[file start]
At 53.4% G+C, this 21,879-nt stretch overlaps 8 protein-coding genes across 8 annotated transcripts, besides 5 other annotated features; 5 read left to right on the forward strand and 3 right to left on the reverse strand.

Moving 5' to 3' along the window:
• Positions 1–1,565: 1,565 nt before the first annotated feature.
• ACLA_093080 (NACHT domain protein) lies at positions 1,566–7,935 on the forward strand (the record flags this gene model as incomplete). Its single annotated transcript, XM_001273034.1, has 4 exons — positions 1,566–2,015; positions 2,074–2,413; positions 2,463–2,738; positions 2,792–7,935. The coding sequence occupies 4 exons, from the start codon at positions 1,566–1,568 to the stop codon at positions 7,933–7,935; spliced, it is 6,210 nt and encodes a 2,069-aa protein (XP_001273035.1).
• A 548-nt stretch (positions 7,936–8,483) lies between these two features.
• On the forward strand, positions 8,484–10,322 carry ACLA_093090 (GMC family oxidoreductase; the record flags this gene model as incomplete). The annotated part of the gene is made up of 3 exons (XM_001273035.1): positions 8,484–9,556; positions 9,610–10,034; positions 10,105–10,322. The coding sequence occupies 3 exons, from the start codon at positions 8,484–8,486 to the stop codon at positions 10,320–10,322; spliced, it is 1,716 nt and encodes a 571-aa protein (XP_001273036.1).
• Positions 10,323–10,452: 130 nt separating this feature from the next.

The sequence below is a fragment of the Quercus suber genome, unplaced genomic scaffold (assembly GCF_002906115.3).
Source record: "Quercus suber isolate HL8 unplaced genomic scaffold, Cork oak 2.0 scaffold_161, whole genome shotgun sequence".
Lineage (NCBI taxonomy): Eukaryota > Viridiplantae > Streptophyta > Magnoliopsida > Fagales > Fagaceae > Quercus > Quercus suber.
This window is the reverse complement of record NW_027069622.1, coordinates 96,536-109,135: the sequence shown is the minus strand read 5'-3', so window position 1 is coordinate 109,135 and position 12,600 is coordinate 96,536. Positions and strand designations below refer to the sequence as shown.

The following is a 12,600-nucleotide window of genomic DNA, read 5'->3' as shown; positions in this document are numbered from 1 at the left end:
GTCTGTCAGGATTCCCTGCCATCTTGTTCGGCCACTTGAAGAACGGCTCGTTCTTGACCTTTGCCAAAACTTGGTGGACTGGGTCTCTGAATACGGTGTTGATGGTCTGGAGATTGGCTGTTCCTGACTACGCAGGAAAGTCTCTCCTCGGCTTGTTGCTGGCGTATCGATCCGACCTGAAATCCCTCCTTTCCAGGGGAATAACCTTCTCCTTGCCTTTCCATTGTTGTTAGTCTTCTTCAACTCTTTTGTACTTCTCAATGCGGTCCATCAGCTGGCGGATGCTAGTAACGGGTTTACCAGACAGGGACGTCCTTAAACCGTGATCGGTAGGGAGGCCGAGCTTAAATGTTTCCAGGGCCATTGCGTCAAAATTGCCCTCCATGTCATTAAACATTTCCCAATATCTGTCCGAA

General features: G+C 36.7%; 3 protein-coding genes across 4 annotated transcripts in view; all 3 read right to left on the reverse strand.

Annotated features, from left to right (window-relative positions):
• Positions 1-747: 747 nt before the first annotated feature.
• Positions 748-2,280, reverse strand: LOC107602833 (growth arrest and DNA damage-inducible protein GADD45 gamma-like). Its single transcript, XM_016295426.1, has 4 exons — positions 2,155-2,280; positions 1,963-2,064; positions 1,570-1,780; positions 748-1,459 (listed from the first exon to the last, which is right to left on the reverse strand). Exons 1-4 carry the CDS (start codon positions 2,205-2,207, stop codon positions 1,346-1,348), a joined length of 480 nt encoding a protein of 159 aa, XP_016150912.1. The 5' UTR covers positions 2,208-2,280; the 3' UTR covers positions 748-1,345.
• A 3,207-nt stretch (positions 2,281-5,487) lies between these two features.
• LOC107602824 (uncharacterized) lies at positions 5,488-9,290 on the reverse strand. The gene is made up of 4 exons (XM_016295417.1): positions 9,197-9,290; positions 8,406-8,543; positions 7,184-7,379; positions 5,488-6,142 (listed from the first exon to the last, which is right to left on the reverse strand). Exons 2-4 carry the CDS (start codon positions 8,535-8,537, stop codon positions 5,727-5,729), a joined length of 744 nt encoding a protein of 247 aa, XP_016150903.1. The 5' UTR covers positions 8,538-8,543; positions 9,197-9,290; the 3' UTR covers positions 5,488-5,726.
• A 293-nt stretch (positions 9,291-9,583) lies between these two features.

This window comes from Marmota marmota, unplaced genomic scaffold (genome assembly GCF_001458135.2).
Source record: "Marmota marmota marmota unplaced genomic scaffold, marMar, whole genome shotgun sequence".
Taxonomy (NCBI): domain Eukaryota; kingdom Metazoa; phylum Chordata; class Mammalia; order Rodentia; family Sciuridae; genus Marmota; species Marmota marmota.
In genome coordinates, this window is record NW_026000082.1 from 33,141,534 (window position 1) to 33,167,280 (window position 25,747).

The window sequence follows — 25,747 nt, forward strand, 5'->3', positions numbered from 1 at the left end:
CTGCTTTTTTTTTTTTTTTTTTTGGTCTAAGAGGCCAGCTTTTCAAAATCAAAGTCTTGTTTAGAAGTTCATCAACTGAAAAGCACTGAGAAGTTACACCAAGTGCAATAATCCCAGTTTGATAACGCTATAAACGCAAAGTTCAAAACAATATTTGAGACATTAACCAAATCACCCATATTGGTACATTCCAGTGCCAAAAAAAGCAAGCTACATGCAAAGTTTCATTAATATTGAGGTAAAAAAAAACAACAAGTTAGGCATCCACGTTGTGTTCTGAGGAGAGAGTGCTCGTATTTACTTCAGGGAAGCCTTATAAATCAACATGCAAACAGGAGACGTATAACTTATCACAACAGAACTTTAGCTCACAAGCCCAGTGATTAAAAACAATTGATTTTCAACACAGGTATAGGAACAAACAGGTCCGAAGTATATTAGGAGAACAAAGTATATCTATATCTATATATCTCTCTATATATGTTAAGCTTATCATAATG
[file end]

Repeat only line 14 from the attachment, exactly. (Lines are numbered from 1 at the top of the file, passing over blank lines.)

General features: G+C 36.7%; 3 protein-coding genes across 4 annotated transcripts in view; all 3 read right to left on the reverse strand.